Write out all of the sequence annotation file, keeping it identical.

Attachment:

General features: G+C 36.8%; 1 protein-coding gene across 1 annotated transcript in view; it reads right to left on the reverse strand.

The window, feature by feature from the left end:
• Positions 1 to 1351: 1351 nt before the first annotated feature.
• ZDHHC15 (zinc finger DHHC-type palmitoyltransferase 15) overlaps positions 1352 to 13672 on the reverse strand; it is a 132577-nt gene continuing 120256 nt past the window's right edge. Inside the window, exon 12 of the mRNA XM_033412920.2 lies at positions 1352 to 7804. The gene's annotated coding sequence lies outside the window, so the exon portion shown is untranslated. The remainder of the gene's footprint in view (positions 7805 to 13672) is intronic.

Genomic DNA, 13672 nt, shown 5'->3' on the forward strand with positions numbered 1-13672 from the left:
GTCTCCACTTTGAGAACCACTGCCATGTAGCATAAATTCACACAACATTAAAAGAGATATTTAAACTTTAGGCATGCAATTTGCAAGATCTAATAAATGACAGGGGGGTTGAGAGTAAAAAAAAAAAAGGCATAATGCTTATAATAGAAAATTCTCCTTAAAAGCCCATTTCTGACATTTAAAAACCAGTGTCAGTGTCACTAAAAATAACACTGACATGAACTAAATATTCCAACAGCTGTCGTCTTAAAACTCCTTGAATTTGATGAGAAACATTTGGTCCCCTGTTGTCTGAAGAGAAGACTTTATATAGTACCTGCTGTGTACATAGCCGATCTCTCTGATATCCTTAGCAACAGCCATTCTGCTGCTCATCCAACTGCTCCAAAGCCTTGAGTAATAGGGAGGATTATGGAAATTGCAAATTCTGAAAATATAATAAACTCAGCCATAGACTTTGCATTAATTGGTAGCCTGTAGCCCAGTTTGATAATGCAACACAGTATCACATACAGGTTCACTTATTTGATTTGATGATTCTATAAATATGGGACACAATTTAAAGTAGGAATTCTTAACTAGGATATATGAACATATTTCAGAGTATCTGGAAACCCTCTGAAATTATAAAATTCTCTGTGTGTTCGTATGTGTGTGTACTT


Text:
General features: G+C 36.8%; 1 protein-coding gene across 1 annotated transcript in view; it reads right to left on the reverse strand.

The window, feature by feature from the left end:
• Positions 1 to 1351: 1351 nt before the first annotated feature.
• ZDHHC15 (zinc finger DHHC-type palmitoyltransferase 15) overlaps positions 1352 to 13672 on the reverse strand; it is a 132577-nt gene continuing 120256 nt past the window's right edge. Inside the window, exon 12 of the mRNA XM_033412920.2 lies at positions 1352 to 7804. The gene's annotated coding sequence lies outside the window, so the exon portion shown is untranslated. The remainder of the gene's footprint in view (positions 7805 to 13672) is intronic.

Genomic DNA, 13672 nt, shown 5'->3' on the forward strand with positions numbered 1-13672 from the left:
GTCTCCACTTTGAGAACCACTGCCATGTAGCATAAATTCACACAACATTAAAAGAGATATTTAAACTTTAGGCATGCAATTTGCAAGATCTAATAAATGACAGGGGGGTTGAGAGTAAAAAAAAAAAAGGCATAATGCTTATAATAGAAAATTCTCCTTAAAAGCCCATTTCTGACATTTAAAAACCAGTGTCAGTGTCACTAAAAATAACACTGACATGAACTAAATATTCCAACAGCTGTCGTCTTAAAACTCCTTGAATTTGATGAGAAACATTTGGTCCCCTGTTGTCTGAAGAGAAGACTTTATATAGTACCTGCTGTGTACATAGCCGATCTCTCTGATATCCTTAGCAACAGCCATTCTGCTGCTCATCCAACTGCTCCAAAGCCTTGAGTAATAGGGAGGATTATGGAAATTGCAAATTCTGAAAATATAATAAACTCAGCCATAGACTTTGCATTAATTGGTAGCCTGTAGCCCAGTTTGATAATGCAACACAGTATCACATACAGGTTCACTTATTTGATTTGATGATTCTATAAATATGGGACACAATTTAAAGTAGGAATTCTTAACTAGGATATATGAACATATTTCAGAGTATCTGGAAACCCTCTGAAATTATAAAATTCTCTGTGTGTTCGTATGTGTGTGTACTT